The circular fashion model is proving to be a big step in the right direction for the industry. But we must band together for it to work.
Circular fashion helps facilitate the products of today to become resources for tomorrow. It ensures clothes and accessories are designed, sourced, produced, and delivered with the intention for them to be re-used. To then be dismantled for repair, remake, re-use and recycling – circulating through society for as long as possible. The circular system shows a promising solution to the industries impact on climate change, making it a key focus for the business over the next decade. However, several barriers are currently preventing its successful adoption and implementation. Gerrard Fisher (QSA Partners) tells Medium,
“The main principle of circularity is that there is no waste…a product it, is either usable [or] materials can be recovered and used in a new opportunity”.
Challenges in Circularity
For circularity to take off, it requires widespread scaling and complete industry commitment. Brands can’t make an active change whilst others wait for momentum before jumping on board. Everyone needs to engage for it to be successful. Brands will need to implement new business models that support recycling throughout the entire product lifecycle – from raw material to disposal. A product should be both recyclable and durable to withstand erosion over time. Implementing these changes isn’t an easy feat to achieve as a collective, making it a sizeable ambition for the industry.
Next, reliable product refurbishment is costly, particularly given the difficult nature of restoring stretched, stained, scratched or marked clothes and accessories. Similarly, with most garments composed of a mix of materials, recycling them isn’t easy. Logistically, circular fashion is a complex matter. As we stand, resale transactions are largely consumer-consumer. This thereby leaves individuals contemplating whether the resale value is even worth the time and effort it takes to sell the item compared to just throwing it away.
The Consumer Push
It is becoming harder for brands to resist change as consumer attitudes shift. Shoppers are becoming more conscious of how their purchases affect the environment and are trying to shop more sustainably. According to the Business of Fashion, more than three in five consumers said environmental impact is an important factor in purchasing decisions. These attitude hauls are obvious in the resale sector’s sales surge. Per Business of Fashion, popular resale app Depop reported a 300 per cent year-over-year increase in pre-loved items sold during the Covid-19 pandemic.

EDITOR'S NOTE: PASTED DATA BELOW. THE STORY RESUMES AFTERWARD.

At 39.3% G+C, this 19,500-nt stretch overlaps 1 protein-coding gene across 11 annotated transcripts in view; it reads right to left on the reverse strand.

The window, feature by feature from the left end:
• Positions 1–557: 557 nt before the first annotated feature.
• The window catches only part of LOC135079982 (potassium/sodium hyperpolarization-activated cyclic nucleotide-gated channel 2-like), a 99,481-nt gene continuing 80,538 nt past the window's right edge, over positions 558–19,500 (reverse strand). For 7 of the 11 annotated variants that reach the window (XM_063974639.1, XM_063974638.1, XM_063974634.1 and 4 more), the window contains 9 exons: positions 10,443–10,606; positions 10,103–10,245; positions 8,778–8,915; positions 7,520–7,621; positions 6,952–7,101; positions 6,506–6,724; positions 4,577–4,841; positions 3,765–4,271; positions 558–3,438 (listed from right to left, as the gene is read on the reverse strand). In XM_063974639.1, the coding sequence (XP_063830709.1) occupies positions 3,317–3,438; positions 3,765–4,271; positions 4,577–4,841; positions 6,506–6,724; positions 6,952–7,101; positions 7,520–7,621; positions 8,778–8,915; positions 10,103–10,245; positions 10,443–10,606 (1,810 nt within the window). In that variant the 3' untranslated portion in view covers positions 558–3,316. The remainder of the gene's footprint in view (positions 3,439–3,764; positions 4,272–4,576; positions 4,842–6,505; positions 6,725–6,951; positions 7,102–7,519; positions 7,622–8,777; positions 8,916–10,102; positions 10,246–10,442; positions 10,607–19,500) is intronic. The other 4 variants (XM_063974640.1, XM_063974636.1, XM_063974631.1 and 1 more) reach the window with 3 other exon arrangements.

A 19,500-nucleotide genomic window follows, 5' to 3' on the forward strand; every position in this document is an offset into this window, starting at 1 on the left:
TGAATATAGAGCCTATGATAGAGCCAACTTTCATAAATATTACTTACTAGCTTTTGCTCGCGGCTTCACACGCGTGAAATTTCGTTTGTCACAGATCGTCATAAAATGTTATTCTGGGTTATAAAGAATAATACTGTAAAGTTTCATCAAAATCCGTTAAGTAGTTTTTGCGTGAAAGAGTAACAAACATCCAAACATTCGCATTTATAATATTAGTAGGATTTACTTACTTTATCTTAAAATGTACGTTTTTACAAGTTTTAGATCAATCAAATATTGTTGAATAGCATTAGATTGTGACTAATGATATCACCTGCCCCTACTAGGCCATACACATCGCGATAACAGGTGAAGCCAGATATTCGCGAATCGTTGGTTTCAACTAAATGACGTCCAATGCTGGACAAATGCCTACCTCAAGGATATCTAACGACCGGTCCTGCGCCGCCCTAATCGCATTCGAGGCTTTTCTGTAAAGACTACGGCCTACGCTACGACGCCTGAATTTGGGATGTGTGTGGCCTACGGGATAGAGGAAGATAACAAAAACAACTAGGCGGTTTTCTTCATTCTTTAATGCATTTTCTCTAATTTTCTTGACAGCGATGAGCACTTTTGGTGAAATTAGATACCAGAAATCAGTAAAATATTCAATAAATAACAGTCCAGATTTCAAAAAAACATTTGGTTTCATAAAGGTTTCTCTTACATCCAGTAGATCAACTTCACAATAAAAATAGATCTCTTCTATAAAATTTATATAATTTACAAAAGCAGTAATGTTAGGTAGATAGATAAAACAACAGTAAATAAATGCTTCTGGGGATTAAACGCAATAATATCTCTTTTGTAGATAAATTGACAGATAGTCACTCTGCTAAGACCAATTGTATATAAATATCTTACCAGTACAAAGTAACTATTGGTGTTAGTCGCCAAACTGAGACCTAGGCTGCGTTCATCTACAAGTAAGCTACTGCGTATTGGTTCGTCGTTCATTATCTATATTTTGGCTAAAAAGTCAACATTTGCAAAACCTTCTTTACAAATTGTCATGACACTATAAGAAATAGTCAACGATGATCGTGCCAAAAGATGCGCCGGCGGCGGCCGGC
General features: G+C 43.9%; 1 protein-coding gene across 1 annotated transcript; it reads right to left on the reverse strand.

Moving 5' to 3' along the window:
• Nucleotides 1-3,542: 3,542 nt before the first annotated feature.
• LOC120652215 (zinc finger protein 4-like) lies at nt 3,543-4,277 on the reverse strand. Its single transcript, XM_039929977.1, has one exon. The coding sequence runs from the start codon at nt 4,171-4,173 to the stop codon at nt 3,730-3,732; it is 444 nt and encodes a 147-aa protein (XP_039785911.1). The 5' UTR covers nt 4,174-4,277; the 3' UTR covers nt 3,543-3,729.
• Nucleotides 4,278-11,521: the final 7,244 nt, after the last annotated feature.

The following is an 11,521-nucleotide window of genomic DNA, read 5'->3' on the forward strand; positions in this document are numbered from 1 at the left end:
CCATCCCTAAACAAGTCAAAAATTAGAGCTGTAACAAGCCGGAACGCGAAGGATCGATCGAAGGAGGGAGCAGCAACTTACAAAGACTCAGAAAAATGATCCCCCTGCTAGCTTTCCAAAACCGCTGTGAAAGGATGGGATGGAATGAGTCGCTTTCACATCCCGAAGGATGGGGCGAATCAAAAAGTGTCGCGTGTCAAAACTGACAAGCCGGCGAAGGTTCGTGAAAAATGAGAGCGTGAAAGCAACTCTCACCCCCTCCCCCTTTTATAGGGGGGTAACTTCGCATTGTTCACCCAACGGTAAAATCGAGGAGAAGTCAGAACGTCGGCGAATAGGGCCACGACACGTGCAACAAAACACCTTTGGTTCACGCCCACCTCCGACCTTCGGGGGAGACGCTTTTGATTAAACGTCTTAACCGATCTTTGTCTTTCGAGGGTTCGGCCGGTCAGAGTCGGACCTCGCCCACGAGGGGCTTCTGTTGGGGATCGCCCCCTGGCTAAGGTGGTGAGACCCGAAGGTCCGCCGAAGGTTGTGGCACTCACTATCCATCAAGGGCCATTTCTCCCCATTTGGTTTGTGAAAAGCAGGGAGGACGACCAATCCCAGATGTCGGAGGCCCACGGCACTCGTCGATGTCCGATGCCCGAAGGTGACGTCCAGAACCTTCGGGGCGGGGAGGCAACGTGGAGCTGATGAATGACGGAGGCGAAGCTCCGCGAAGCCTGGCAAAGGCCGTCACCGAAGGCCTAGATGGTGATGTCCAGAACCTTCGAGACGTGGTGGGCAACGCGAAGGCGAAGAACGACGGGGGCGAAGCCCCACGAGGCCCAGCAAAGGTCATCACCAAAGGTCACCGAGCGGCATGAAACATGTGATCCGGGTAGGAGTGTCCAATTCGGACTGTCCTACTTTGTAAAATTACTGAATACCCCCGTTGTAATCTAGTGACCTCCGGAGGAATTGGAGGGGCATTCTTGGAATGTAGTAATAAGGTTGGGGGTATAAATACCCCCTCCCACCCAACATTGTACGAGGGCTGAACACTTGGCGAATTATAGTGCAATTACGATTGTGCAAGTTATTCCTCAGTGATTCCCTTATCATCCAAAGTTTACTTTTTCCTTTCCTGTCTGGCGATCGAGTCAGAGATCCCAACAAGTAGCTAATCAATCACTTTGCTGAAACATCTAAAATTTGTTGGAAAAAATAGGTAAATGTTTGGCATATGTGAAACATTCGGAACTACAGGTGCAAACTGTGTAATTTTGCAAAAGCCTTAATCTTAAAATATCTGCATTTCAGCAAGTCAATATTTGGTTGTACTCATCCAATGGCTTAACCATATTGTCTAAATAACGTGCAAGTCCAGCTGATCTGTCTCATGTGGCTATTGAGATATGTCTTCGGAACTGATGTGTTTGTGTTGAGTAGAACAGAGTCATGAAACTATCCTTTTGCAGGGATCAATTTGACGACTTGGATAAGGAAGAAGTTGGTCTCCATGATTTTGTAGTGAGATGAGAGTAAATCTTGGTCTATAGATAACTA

The shifts in consumer perspective will see brands unwilling to elevate their standards left behind by their competitors trying to implement sustainable and ethical practices. However, the industry will still need to work on reducing the lingering stigmas around clothes labelled as “up-cycled”, “repaired”, and “refurbished”.
How can brands get onboard?
The industry as a whole is making progress in addressing its R’s- reduce, re-wear, recycle, repair, resell. Ahead, there should be a continued focus on designing high-quality materials with maximum durability in a timeless style. Clothes that will last the loop but are, additionally, biodegradable and recyclable. Designing in a custom format will also help value and appeal to the customer. There should no longer be clothes and accessories designed for single use. Instead, be available to swap, borrow, rent, and redesign culture. However, waste reduction and recycling strategies shouldn’t be limited to product and material manufacturing. Instead, receive implementation at every stage of the supply chain and production.
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